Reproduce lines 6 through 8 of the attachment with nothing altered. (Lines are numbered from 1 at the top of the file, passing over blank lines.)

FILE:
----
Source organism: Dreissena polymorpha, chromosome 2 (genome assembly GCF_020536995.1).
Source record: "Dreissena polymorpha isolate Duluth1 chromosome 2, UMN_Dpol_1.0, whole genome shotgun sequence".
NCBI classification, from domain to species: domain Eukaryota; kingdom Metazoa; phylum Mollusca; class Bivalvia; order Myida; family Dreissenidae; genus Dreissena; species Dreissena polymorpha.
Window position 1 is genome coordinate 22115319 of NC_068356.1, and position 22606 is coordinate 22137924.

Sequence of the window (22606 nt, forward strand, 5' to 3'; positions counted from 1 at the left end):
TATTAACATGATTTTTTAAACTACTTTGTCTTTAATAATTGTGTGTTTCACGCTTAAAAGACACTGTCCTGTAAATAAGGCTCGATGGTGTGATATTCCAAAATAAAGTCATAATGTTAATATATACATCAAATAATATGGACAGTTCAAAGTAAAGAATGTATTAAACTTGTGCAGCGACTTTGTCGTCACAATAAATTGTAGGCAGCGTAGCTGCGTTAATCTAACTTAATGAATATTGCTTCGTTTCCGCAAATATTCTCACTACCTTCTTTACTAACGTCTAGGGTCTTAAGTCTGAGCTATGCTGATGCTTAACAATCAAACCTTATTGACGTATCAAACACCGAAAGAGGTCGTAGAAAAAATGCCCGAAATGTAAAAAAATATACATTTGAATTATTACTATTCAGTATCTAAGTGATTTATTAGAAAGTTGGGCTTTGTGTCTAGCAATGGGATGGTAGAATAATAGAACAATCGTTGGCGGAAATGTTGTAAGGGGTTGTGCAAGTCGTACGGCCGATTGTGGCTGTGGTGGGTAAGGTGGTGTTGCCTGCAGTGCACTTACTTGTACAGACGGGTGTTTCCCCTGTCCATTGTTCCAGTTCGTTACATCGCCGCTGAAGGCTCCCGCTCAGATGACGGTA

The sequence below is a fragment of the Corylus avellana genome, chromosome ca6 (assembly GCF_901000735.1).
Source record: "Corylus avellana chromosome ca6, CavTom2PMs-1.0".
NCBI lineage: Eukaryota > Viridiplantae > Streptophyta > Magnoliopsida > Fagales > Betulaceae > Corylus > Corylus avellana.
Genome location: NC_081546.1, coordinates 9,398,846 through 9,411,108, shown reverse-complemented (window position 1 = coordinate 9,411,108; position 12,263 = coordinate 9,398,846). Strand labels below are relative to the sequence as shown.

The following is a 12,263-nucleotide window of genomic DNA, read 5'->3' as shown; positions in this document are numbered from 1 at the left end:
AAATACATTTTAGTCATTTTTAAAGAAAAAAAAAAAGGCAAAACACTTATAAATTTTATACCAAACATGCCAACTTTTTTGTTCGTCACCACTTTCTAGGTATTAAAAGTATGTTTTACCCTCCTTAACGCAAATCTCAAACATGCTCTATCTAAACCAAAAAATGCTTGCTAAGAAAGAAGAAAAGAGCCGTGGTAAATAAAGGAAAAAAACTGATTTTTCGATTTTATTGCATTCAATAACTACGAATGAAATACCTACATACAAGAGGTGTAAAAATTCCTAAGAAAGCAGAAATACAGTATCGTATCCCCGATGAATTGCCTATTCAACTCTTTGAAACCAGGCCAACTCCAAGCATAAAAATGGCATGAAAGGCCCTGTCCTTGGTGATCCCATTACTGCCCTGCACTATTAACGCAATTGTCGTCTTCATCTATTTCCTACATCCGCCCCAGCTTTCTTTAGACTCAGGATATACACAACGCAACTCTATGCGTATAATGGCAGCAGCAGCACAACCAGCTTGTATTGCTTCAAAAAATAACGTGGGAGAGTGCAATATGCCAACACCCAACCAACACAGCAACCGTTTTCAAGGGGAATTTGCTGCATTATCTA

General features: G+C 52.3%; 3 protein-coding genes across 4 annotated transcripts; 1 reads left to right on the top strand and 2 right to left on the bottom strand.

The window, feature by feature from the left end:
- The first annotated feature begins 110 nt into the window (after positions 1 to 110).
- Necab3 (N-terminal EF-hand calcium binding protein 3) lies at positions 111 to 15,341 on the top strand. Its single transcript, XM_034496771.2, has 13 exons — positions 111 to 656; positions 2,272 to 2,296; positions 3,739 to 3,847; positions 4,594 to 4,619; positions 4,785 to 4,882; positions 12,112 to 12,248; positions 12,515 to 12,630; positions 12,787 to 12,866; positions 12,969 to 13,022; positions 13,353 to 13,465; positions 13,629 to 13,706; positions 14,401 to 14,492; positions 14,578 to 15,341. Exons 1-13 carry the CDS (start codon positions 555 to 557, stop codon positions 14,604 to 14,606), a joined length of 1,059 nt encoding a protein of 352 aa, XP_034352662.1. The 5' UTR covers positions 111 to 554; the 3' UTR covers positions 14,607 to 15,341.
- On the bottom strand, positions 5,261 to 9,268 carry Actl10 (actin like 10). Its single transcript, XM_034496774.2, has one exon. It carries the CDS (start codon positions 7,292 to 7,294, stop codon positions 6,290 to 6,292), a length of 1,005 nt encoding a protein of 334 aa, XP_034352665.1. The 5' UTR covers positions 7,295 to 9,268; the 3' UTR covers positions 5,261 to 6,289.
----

TATTAACATGATTTTTTAAACTACTTTGTCTTTAATAATTGTGTGTTTCACGCTTAAAAGACACTGTCCTGTAAATAAGGCTCGATGGTGTGATATTCCAAAATAAAGTCATAATGTTAATATATACATCAAATAATATGGACAGTTCAAAGTAAAGAATGTATTAAACTTGTGCAGCGACTTTGTCGTCACAATAAATTGTAGGCAGCGTAGCTGCGTTAATCTAACTTAATGAATATTGCTTCGTTTCCGCAAATATTCTCACTACCTTCTTTACTAACGTCTAGGGTCTTAAGTCTGAGCTATGCTGATGCTTAACAATCAAACCTTATTGACGTATCAAACACCGAAAGAGGTCGTAGAAAAAATGCCCGAAATGTAAAAAAATATACATTTGAATTATTACTATTCAGTATCTAAGTGATTTATTAGAAAGTTGGGCTTTGTGTCTAGCAATGGGATGGTAGAATAATAGAACAATCGTTGGCGGAAATGTTGTAAGGGGTTGTGCAAGTCGTACGGCCGATTGTGGCTGTGGTGGGTAAGGTGGTGTTGCCTGCAGTGCACTTACTTGTACAGACGGGTGTTTCCCCTGTCCATTGTTCCAGTTCGTTACATCGCCGCTGAAGGCTCCCGCTCAGATGACGGTA

The sequence below is a fragment of the Corylus avellana genome, chromosome ca6 (assembly GCF_901000735.1).
Source record: "Corylus avellana chromosome ca6, CavTom2PMs-1.0".